Although he never understood the runes from the golden twig, the farmer was of good heart and his wishes were too, and he never wished harm on anyone. When he was on his deathbed aged 110, he revealed his secret about the magic twig to his children, and he selected his oldest son as heir to this inexplicable treasure.

The heir passed the twig down to the next generations, but not one of the heirs read the runes, as they were all too eager to make their wishes come true. Over the generations, the homestead no longer had a simple cauldron over the fire or rustic straw beds; instead, it started to look more like a mansion with high ceilings and large staircases.

When the fourth heir was given the golden wand, he used it every day. There were golden dishes to eat from and crystal crowns in every room; the floor and ceilings were a mosaic of the rarest jewels from around the world: sapphires, white jade, rubies and blue diamonds. The homestead had been transformed from a mansion into a palace.

One day when deepest winter had set in and it was getting cold, the fifth heir felt he needed more warmth. He wasn’t content with just stoking the fire in the large glowing hearth and he looked to the sun. He took the golden twig outside and made a wish for the sun to be brought closer to earth so that it could warm his back. We all know you cannot move the sun from its axis, but he tried. Then sparks of burning coal and seeds of fire started to rain down from the sun; they burnt him badly and put him in great pain. The fire rain continued and the palace was reduced to a pile of grey ash. The fields and the forests were laid bare, and the golden twig was lost in the fire. The family lost everything and became poor; they had to move away and start anew.

It was then that the trees became so terrified of the fire seeds and the greediness of man that the forest turned silent.

Many years later, the ninth heiress of the young farmer, a great-great-great-granddaughter who had heard the catastrophic story of her family, was intrigued to return and see the land again. When she arrived there was nothing there apart from a few large trees growing; the whole forest had disappeared and been turned into man-made fields.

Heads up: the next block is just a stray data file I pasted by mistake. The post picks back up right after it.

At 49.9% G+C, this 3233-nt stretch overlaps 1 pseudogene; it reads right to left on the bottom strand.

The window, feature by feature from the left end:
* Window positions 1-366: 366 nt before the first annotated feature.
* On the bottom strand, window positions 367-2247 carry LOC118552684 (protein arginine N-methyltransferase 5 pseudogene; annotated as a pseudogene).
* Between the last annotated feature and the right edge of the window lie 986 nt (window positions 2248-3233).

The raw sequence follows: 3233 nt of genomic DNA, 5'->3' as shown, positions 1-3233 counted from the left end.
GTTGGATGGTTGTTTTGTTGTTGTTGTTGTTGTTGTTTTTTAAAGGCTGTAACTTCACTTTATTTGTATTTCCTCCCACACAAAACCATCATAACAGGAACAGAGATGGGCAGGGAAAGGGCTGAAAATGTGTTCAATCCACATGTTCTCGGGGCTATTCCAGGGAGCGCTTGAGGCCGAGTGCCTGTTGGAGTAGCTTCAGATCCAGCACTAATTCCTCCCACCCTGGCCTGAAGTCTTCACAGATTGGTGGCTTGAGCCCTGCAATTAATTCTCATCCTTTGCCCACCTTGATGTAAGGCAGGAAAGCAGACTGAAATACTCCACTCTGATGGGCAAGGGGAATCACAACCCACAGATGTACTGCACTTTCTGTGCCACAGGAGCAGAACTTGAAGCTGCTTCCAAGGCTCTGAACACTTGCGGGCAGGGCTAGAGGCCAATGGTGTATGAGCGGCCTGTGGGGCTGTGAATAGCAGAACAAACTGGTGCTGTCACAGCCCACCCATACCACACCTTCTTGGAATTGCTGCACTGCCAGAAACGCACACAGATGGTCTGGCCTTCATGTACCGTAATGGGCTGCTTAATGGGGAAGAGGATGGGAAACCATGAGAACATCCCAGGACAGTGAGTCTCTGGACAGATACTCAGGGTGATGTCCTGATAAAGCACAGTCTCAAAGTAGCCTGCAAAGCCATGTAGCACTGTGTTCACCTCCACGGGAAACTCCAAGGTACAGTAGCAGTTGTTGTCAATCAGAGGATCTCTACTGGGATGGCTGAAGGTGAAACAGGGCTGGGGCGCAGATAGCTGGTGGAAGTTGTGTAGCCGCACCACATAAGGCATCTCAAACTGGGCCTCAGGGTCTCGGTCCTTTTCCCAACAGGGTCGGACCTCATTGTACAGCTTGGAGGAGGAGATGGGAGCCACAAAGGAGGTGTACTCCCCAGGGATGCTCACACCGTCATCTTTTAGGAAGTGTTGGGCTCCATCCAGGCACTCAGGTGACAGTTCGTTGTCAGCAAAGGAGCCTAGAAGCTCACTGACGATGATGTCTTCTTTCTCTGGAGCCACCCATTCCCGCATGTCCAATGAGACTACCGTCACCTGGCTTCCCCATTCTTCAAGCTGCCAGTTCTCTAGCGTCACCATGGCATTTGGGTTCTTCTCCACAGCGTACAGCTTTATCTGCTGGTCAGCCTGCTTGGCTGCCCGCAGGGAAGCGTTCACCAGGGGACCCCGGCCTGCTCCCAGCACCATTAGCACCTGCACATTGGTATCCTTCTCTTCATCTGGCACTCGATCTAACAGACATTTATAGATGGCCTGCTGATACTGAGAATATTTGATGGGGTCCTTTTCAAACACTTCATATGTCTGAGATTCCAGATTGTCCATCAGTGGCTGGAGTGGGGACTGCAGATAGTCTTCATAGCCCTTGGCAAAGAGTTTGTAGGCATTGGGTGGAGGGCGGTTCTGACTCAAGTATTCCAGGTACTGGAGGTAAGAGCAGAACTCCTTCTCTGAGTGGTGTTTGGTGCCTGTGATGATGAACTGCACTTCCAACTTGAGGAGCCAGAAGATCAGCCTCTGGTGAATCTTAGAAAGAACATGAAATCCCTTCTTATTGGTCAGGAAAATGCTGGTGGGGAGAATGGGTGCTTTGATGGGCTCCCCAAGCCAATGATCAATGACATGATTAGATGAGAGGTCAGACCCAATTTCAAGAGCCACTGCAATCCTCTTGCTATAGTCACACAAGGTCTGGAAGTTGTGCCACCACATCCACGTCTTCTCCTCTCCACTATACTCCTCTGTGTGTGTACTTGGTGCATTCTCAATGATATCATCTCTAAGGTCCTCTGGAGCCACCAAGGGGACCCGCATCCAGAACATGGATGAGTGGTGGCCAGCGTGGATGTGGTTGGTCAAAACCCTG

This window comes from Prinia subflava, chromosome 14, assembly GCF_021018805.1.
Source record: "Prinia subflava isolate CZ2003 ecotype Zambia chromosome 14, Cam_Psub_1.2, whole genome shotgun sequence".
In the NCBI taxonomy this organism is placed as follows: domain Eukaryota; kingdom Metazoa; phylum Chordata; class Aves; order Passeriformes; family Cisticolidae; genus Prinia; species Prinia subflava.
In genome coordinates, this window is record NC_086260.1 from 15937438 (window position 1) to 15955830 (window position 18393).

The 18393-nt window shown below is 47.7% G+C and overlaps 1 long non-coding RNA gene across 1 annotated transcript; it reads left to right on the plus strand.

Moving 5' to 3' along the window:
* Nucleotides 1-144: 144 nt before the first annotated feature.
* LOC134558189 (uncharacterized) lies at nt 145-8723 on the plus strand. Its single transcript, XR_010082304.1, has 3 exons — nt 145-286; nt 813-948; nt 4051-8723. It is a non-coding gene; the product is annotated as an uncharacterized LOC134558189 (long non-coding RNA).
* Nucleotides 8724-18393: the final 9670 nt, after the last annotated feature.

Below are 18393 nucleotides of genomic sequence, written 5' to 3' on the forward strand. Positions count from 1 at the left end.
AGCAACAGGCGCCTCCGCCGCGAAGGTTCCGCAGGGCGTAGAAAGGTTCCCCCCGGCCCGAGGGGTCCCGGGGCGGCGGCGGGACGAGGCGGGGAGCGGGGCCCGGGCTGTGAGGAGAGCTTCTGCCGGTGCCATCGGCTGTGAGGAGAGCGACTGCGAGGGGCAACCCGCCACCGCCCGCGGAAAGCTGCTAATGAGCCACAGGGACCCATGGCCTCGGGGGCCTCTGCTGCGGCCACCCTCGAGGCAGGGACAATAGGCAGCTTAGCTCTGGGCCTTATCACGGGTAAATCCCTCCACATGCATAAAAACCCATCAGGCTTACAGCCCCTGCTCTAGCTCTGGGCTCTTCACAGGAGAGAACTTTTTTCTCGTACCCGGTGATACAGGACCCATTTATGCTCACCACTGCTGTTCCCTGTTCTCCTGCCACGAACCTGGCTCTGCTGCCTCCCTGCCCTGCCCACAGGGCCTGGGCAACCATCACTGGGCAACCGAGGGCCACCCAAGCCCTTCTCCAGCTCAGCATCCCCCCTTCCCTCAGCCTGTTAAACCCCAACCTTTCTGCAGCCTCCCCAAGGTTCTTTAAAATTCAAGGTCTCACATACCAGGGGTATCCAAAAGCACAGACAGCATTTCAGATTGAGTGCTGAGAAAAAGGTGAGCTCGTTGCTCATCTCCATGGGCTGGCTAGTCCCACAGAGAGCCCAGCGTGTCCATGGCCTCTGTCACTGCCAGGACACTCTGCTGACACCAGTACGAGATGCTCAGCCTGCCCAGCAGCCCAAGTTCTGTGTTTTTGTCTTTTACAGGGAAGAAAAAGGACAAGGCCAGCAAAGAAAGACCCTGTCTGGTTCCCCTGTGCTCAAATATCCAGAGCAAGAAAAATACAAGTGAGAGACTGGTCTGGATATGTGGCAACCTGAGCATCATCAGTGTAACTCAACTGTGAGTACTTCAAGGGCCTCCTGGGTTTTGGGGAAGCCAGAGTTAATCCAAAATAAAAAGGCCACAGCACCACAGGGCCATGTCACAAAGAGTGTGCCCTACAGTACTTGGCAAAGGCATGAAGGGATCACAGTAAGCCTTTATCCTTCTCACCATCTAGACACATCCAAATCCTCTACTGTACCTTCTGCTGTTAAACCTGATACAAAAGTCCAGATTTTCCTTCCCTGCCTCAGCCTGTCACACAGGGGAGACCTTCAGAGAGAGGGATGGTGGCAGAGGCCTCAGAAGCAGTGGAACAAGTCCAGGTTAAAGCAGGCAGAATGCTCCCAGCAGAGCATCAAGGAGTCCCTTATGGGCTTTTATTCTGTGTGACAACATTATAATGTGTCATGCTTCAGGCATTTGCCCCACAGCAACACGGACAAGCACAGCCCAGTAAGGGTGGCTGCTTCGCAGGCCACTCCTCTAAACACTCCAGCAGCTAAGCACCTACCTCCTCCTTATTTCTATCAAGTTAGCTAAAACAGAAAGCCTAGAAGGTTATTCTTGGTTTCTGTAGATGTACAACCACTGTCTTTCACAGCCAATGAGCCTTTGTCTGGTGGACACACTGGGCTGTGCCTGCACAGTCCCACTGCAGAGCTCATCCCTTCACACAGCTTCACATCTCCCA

She sat under a lone Birch, the silvery leaves nodding their heads above her. When she looked at the landscape, a desire to build the homestead again, to bring it back to life, surged up from within her. She even thought about bringing the wild forest back. Whilst she was lost in her thoughts, she caught a glimpse of a small shimmering object amongst the wildflowers and brambles. She studied it closely and realised she had found the golden twig. The runes were still there, in small but visible writing. She was astonished as she had heard so much about this magical twig from her family and her grandparents, but she had never believed a word of it.

She wished she could read and understand the runes. She tried to concentrate, but it was old and ancient text which only few understood. Almost all had lost the ability to read or listen to what the old runes meant. She knew the runes had come from an old Ash tree, and she held this thought. Then high up on the branches of the Silver Birch an old crow croaked:

“The runes say:

I am from the golden wishing tree

The finest you ever did see

To make a wish swish me twice from east to west and sing:

“Tingely tingely ling”

Beware of too much greed for fire, water, earth and air

So make your wish with great care

Or suffer the curse of the dragon’s lair.”

Finally the runes explained what had happened to her family. She guarded the golden twig safely and started to rebuild and regrow the old farm. She used the gift with care and with wisdom.

Today, if you should ever travel to the homestead, there is an aroma of sweet pine needles in the air. There is the sound of laughter, and there is fresh food in the cauldron. And a wild forest is growing.

She had understood each generation’s temptation. She taught the next heir well, and, since then, each heir has been made well aware of the curse of the dragon’s lair and has learnt to wish with great care.